The Future of Quantum Computing
They should be able to calculate faster and process larger amounts of data: Although the technology is still in the experimental stage and and many mysteries are still unsolved: The race for the first operable quantum technology, for proof of the superemacy of this technology and for the best positioning in a future market is gaining momentum. This was noticeable in January at the fifth meeting of the Bavarian Quantum Computing eXchange network (BQCX), which meets every second Wednesday of the month at the Leibniz Supercomputing Center (LRZ) in Garching: Google as well as the startups IQM and Quantum Brilliance presented their solutions for stabilizing qubits, for building conceivable processors, not least for constructing hardware - and, eventually, a lot of hope for big business.
Money, money, money
In contrast to a bit, qubits, the smallest possible memory and compute unit for quantum computing, can be in different states simultaneously and thus calculate faster and more. This arouses desires. Research and industry are producing ever larger amounts of data, for which even supercomputers need a lot of time to process. Quantum computers will one day process the data to control traffic and money flows, to search for new active ingredients and materials in pharmaceuticals and chemistry or to encrypt information. This is still a dream of the future, but the USA and China are already investing aggressively. In 2018, 450 million dollars were invested in so-called Deep Techs, start-ups, in the USA alone. These will research the fundamentals of quantum computing and provide technical solutions. At the same time, companies such as Google, IBM, Baidu and Alibaba also want to position themselves at the forefront and are investing billions in their developments to do so.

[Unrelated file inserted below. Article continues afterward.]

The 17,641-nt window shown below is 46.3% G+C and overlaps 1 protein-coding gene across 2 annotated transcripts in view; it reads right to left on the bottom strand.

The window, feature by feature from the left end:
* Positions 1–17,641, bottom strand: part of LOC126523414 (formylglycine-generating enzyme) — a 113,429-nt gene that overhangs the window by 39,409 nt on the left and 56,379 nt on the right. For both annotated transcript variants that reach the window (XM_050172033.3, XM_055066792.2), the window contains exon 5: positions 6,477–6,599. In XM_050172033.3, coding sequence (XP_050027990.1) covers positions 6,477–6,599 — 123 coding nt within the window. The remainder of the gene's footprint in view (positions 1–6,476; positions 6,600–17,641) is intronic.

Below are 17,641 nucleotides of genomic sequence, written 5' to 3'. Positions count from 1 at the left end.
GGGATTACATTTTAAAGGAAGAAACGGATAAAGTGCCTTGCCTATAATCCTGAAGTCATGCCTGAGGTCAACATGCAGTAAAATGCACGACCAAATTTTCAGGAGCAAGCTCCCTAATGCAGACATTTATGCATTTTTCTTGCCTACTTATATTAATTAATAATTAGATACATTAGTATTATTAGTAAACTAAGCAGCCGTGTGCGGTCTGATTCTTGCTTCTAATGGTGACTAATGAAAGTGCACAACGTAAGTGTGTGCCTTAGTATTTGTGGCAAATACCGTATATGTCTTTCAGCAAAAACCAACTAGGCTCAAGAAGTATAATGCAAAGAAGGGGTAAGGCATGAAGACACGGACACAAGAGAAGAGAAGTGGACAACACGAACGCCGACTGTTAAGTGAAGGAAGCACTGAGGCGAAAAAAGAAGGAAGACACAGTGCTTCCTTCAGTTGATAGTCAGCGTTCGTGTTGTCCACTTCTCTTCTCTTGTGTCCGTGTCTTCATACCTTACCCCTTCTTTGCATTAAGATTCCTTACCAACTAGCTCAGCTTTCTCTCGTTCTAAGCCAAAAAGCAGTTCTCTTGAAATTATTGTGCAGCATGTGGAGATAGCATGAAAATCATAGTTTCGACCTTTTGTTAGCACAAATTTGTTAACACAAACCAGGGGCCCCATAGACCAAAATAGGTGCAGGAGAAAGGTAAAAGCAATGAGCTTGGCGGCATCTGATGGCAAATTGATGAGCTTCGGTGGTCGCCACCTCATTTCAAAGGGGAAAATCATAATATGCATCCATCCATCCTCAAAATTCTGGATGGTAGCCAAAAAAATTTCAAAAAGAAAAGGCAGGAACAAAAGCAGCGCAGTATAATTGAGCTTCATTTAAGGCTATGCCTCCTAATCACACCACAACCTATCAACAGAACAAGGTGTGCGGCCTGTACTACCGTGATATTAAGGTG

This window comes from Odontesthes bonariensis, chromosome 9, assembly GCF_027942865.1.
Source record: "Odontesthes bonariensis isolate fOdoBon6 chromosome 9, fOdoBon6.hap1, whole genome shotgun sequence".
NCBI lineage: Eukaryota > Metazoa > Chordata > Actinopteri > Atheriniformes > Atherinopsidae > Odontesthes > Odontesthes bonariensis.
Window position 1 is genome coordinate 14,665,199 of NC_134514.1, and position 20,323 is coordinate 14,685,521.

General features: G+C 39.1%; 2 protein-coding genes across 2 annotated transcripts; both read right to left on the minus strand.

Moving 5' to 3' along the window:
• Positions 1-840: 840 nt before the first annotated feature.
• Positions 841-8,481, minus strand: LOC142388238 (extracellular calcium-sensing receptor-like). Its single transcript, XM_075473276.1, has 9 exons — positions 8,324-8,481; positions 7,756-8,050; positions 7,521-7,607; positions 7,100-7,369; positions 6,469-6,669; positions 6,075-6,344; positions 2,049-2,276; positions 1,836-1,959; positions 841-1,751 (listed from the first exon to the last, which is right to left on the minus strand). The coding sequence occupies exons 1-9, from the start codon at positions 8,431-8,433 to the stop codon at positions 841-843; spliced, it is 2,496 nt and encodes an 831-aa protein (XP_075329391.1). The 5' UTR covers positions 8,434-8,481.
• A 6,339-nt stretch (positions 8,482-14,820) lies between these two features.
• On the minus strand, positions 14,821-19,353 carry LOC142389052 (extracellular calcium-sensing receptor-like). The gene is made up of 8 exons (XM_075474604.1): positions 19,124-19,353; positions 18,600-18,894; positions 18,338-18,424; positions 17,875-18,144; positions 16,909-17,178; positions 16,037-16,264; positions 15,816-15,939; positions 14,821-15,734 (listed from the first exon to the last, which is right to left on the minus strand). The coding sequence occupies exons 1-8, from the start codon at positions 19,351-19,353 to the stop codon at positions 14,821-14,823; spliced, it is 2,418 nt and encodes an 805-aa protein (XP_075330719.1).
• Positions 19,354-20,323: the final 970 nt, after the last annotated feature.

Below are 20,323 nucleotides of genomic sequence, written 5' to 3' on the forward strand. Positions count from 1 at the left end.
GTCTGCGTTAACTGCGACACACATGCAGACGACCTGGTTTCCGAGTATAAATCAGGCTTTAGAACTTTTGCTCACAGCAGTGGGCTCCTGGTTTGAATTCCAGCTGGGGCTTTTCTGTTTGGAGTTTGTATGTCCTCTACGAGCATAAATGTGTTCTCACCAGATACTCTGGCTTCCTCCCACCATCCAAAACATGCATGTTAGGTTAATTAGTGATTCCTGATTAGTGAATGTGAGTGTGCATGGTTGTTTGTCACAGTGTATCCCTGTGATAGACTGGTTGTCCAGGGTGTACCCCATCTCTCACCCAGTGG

In Europe, the next generation of computers is primarily attacked in research and science, although some companies are also stepping up their efforts in this area. The EU wants to provide at least one billion euros by 2030 to lay the foundations for a quantum system made in Europe. "We should make use of this," says Jan Goetz, who did his doctorate in Munich on quantum processors, co-founded IQM in Finland and raised more than 11 million euros in capital for the start-up: "Thanks to public funding, Europe is world leader in the academic field. Universities and scientific computing centres can therefore keep up with the competition for ideas in quantum technology.
Diamonds are the Qubits friends
Quantum computers calculate differently from current supercomputers; they use the physical properties of the smallest particles. However, these are extremely sensitive, so that the qubits can only be achieved - and above all maintained - with the greatest effort. Experiments are being conducted with chemical electromagnetic or optical methods. "Most of them operate at temperatures close to absolute zero, require cryogenic cooling technology and ultra-stable lasers," explains Andrew Horsley, co-founder of Quantum Brilliance with a PhD in physics. "However, complexity and cost limit their use and market size."